Now, the 63-year-old mayor, who is white, is bracing for more controversy — and potentially worse, given the unrest in Charlottesville — after he announced plans on Saturday to move two Confederate monuments from prominent places near a Lexington courthouse.
Lexington is turning the Fayette County courthouse into a center for visitors, complete with a restaurant, office space and a bourbon bar. The $30 million renovation is part of the city’s effort to position itself as a welcoming, progressive beacon of the new South, Gray said. Standing in the way of that are two statues that honor Confederate leaders — and that many see as a symbol of racism and white supremacy.
One statue honors John Hunt Morgan, the “Thunderbolt of the Confederacy,” who owned a hemp factory and wool mill and organized the independent Lexington Rifles infantry company in 1857. A few years later, the riflemen took up arms against the Union.
At a nearby park is a statue of John C. Breckinridge, a former U.S. vice president who was kicked out of the Senate after he joined the Confederate army. He served as the last Confederate secretary of war.
If Lexington’s City Council and the Kentucky Military Heritage Commission give their approval, the statues would be placed in a nearby park honoring veterans, Gray said.
“It’s the right thing to do,” he told The Washington Post on Sunday. “But doing it right is just as important.”
Gray conceded that even doing it right can have dangerous consequences.
He announced the plans on the same day that one person was killed and many others were injured during protests sparked by Charlottesville’s decision to remove a statue of Confederate general Robert E. Lee. Two state police officers were killed when a helicopter, which state police said was on its way to help with the unrest in Charlottesville, crashed.
According to The Post, Charlottesville leaders decided to remove the statue earlier this year, but it remains in Emancipation Park — a park that once bore Lee’s name — pending a judge’s ruling, expected later this month.
Protesters and counterprotesters donned combat gear — some wore bicycle and motorcycle helmets and carried sticks and clubs — and fought one another on downtown streets.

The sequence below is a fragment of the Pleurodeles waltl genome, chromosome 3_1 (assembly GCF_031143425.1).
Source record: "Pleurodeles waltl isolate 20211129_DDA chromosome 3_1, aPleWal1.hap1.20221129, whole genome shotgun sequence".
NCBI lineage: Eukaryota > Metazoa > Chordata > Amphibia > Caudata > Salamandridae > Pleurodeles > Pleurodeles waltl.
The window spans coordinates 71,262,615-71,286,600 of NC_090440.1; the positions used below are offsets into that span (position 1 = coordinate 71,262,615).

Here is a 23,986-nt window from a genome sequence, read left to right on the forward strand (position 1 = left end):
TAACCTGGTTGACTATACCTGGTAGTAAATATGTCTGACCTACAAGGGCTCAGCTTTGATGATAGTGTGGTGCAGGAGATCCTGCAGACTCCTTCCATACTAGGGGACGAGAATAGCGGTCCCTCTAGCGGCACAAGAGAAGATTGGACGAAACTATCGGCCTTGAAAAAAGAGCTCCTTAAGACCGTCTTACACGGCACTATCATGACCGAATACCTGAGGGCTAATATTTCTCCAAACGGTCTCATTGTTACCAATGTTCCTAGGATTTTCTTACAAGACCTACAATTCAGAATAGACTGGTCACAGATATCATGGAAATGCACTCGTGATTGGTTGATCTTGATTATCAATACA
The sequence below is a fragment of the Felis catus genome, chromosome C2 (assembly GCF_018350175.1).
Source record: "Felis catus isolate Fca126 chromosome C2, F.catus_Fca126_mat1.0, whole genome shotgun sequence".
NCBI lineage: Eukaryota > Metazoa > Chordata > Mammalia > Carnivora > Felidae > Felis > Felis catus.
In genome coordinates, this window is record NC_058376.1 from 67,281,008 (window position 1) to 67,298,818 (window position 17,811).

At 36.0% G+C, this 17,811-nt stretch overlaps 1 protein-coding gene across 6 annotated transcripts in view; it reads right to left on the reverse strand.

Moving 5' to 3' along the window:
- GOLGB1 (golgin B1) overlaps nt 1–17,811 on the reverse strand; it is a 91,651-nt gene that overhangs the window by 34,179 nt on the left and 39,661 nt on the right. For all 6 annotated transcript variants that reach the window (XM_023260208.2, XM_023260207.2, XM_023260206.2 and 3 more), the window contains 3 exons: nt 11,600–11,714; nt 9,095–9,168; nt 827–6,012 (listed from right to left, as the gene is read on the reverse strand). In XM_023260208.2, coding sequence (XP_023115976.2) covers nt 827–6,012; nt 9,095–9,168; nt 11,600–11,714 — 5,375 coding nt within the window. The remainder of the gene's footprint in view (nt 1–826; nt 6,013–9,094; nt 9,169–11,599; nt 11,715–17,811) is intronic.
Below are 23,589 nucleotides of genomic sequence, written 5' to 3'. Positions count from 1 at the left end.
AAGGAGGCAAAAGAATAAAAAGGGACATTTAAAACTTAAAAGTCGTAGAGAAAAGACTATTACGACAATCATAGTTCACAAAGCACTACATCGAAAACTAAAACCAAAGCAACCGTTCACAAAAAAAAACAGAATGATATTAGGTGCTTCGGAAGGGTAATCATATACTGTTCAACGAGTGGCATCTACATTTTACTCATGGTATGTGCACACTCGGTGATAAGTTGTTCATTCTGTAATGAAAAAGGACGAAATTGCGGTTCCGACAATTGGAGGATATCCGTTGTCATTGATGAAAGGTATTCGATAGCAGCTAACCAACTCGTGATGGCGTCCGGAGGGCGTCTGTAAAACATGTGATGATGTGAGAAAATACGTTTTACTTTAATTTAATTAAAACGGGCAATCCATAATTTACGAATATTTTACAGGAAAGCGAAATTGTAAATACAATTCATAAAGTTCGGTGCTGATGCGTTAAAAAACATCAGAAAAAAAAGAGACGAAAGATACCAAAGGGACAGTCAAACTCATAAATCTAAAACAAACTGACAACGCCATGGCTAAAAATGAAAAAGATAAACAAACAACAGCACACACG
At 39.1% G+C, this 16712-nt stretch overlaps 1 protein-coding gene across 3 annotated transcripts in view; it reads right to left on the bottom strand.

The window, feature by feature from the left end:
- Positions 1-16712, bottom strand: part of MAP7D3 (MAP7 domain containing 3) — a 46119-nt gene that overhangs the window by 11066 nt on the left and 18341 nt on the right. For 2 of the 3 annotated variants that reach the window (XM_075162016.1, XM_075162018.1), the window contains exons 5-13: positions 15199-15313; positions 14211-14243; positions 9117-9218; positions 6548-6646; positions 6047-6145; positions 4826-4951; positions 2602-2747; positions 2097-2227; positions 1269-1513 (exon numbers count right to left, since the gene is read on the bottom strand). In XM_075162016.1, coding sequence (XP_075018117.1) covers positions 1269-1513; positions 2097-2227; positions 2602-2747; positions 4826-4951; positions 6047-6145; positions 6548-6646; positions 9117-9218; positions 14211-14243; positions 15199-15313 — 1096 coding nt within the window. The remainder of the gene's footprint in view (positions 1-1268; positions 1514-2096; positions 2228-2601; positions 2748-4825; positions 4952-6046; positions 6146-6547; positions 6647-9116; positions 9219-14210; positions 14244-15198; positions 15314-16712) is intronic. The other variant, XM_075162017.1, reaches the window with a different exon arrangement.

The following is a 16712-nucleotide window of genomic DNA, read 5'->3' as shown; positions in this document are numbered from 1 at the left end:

The worst violence came when someone barreled a 2010 Dodge Challenger into crowds on a pedestrian mall, sending bodies flying — and then reversed at high speed, hitting even more people.
The alleged driver, James Alex Fields Jr., 20, had espoused Nazi ideas in high school, a former teacher told The Post. Fields was charged with second-degree murder, three counts of malicious wounding and another count related to the hit-and-run.
Gray said Lexington would have to be prepared for high tensions — and even similar protests — when it relocates its monuments.
“As a mayor, you always must be prepared,” he told The Post. “So we’ll be prepared for the pushback and for the challenge. But this is the right thing to do.”
Reverence for the Confederacy runs deep in Lexington, Gray said, but so do slavery’s scars.
Fayette County was one of the largest slaveholding counties in Kentucky, according to the Lexington Herald-Leader. And the square in front of the old courthouse was once the area’s largest market for buying and selling slaves.
Of the 318,449 people who live in Fayette County, nearly 78 percent are white and 15 percent are black, according to the U.S. census.
The debate in Lexington has played out in other Southern cities, as well. Some see the statues as an innocuous part of the historical record, monuments that should be protected from revisionist history. Others say the statues represent the sin of slavery and symbolize white supremacy.
The killer, Dylann Roof, was seen on one website holding a gun in one hand and a Confederate flag in the other. The tragedy mobilized once-hesitant Southern cities to get rid of polarizing Civil War statuary.
A few days after the Charleston massacre, someone spray-painted “Black Lives matter” on Morgan’s statue in front of the Lexington courthouse. Gray said afterward that although he couldn’t condone the vandalism, “the time has come for us to reconsider our Confederate memorials.” He began having conversations with people on both sides of the statue issue.
On Sunday, he said he felt his city was ready to meet this “test of our core values.”
“There are those that respect history, as we should … but we are a welcoming, caring, giving city which respects all people. This decision is about our aspirations of what Lexington can be.”